the main highway bypassed Lorena, Texas it was a fairly busy little town. It was
a sad day when the traffic going to and coming from Waco,
16 miles to the north, no longer passed through our friendly little village. All
the service stations and most of the other businesses shut down or were severly
deprived by the unfortunate roll of the dice.
Before the fall of Lorena
I remember the great public gatherings at a park south of town. Any occasion was
a justifiable one for a celebration. It may have been the fourth of July. I know
it was a hot day when my family joined hundreds of others at the park to enjoy
the gala event. There were baking contests and my mother won a blue ribbon for
her rolls. They were absolutely delicious. For some reason I don't remember her
ever baking them again for the family. It was in the depression and I guess the
ingredients were just too expensive.
Politicians running for every office
in the county and state were there taking advantage of the situation. Soon the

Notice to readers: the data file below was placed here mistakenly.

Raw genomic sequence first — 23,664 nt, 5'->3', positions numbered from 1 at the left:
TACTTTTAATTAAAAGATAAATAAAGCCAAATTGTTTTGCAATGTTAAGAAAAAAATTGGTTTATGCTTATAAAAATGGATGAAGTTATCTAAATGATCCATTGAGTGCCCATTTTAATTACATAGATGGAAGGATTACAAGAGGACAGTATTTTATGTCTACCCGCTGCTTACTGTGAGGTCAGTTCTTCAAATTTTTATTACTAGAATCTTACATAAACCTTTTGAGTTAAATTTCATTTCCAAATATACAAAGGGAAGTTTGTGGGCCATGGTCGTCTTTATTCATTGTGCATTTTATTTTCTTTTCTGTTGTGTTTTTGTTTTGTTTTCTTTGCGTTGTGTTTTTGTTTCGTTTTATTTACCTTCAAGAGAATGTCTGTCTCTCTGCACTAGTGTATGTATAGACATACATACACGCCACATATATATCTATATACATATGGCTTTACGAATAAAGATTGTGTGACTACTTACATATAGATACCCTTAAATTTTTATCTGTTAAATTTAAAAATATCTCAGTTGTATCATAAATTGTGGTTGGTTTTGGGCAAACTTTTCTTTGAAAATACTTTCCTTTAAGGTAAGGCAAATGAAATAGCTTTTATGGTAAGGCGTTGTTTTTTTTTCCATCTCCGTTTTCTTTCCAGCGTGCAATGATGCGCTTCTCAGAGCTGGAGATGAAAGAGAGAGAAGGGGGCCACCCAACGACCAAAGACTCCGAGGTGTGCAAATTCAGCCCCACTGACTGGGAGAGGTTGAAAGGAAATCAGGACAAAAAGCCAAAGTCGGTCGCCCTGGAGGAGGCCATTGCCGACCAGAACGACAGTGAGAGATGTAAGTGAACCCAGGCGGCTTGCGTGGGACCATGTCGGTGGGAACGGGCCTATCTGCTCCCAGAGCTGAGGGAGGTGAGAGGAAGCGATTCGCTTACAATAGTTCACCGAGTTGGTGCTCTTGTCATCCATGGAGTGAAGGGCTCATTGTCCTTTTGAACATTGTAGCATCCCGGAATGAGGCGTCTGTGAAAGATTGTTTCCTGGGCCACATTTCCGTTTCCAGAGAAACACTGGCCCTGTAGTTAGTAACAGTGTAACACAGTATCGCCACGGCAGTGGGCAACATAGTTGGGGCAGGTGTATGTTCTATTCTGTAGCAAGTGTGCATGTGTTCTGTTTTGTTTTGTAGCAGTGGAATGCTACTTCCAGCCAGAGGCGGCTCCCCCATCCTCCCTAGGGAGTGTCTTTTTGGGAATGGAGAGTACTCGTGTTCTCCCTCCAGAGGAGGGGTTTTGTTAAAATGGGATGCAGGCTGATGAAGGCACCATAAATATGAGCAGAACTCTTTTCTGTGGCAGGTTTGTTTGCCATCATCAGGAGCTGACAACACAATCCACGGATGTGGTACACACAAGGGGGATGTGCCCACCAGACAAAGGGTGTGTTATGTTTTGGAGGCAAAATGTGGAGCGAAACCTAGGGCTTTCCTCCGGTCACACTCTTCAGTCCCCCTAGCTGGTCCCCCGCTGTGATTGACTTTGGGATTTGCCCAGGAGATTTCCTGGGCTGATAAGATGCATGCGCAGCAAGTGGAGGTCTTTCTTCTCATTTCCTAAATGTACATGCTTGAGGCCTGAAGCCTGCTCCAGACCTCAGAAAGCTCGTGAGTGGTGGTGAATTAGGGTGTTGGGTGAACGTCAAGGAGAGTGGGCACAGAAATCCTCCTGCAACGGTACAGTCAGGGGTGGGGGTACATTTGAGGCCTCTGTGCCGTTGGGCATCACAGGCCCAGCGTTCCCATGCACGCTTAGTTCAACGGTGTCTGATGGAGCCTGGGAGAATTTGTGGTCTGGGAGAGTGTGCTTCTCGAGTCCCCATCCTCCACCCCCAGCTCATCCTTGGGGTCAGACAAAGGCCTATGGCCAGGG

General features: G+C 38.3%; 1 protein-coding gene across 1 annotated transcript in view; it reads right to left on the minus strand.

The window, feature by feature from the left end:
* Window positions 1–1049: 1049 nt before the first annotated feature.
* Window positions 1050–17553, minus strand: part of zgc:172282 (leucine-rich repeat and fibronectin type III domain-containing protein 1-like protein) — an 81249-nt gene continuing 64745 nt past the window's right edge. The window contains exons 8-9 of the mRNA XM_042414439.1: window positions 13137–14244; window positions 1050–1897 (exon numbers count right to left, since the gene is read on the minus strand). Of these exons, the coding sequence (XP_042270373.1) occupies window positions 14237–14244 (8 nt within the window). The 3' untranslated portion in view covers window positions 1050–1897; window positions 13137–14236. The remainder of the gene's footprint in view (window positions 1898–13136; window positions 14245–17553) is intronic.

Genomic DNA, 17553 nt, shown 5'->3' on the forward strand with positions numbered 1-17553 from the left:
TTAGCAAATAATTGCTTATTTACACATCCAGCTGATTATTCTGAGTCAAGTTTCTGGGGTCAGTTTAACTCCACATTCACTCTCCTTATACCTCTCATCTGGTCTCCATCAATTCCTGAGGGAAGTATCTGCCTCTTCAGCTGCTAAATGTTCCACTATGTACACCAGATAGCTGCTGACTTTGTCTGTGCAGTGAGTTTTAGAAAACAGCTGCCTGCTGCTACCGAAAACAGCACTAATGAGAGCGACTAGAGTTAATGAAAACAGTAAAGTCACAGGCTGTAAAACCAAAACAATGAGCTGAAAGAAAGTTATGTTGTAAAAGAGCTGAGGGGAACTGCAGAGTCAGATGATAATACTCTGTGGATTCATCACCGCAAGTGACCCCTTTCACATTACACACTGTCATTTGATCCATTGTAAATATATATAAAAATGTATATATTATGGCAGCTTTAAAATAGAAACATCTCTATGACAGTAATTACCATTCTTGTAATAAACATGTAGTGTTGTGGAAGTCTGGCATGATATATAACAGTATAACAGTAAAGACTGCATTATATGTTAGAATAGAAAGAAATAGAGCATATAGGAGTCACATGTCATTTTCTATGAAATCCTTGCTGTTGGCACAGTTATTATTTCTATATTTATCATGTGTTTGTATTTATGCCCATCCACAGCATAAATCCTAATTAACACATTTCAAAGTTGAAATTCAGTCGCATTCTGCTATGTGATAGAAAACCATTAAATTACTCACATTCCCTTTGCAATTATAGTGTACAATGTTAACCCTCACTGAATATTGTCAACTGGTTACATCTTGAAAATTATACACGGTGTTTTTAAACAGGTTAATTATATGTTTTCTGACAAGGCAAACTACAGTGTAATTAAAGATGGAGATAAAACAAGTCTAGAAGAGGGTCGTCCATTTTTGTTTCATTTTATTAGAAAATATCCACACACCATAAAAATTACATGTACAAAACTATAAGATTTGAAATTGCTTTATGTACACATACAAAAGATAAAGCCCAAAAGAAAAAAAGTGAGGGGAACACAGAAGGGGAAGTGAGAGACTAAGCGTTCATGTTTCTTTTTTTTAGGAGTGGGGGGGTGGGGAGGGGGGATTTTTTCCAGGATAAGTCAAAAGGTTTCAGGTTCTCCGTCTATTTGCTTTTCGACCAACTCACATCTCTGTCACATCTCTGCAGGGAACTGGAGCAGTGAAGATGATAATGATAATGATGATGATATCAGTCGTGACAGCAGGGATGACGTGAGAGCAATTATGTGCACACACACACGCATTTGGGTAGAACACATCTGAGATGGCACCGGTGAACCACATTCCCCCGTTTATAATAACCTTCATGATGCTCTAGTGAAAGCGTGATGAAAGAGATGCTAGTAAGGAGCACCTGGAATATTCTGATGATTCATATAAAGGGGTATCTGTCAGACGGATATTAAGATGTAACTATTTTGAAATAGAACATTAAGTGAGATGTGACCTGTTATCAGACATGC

ground was littered with tossed campaign cards. I reasoned that these little white
slips had to be of some value and I wondered why people were so wasteful, just
throwing them away like that. I started picking them up and before long I had
a sizeable stack of them. I took them to my brother Sam and asked him what they
were for. He told me they were voting cards.
He explained that you had
to turn one of them in to vote for the candidate of your choice. He was a year
and a half older than I so it was assumed that he had to be right. I wanted to
be of help so I approached a large group of men playing dominos. I asked if they
had voted yet. They played right along with me and said that they hadn't voted
and asked me whom I represented. I laid the stack of cards for practically every
candidate in the state on the table and said, "All of them, just take your pick"
I was deeply hurt by their laughter. After all, I was just trying to do my civic
© George Lester